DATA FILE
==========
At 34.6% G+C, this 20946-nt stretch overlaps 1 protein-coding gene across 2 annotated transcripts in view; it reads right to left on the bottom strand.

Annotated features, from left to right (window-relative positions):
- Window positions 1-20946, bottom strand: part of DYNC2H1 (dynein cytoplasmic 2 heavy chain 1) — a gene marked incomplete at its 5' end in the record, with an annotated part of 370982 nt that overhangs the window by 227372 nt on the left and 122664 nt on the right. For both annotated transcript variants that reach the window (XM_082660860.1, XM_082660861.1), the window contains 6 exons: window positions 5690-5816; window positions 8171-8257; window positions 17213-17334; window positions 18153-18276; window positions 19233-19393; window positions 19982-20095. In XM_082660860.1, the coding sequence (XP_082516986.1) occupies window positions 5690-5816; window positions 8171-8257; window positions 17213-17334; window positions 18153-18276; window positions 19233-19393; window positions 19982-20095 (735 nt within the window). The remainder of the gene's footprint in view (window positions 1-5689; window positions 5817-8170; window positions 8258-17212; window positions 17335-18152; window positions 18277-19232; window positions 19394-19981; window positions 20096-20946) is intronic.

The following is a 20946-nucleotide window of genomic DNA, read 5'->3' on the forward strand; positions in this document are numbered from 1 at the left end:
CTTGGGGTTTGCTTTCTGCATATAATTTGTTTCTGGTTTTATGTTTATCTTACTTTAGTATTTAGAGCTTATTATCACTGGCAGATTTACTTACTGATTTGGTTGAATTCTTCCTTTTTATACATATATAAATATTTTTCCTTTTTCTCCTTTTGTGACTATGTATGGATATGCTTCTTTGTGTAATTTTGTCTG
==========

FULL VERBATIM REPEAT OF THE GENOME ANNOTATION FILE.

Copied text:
At 34.6% G+C, this 20946-nt stretch overlaps 1 protein-coding gene across 2 annotated transcripts in view; it reads right to left on the bottom strand.

Annotated features, from left to right (window-relative positions):
- Window positions 1-20946, bottom strand: part of DYNC2H1 (dynein cytoplasmic 2 heavy chain 1) — a gene marked incomplete at its 5' end in the record, with an annotated part of 370982 nt that overhangs the window by 227372 nt on the left and 122664 nt on the right. For both annotated transcript variants that reach the window (XM_082660860.1, XM_082660861.1), the window contains 6 exons: window positions 5690-5816; window positions 8171-8257; window positions 17213-17334; window positions 18153-18276; window positions 19233-19393; window positions 19982-20095. In XM_082660860.1, the coding sequence (XP_082516986.1) occupies window positions 5690-5816; window positions 8171-8257; window positions 17213-17334; window positions 18153-18276; window positions 19233-19393; window positions 19982-20095 (735 nt within the window). The remainder of the gene's footprint in view (window positions 1-5689; window positions 5817-8170; window positions 8258-17212; window positions 17335-18152; window positions 18277-19232; window positions 19394-19981; window positions 20096-20946) is intronic.

The following is a 20946-nucleotide window of genomic DNA, read 5'->3' on the forward strand; positions in this document are numbered from 1 at the left end:
CTTGGGGTTTGCTTTCTGCATATAATTTGTTTCTGGTTTTATGTTTATCTTACTTTAGTATTTAGAGCTTATTATCACTGGCAGATTTACTTACTGATTTGGTTGAATTCTTCCTTTTTATACATATATAAATATTTTTCCTTTTTCTCCTTTTGTGACTATGTATGGATATGCTTCTTTGTGTAATTTTGTCTG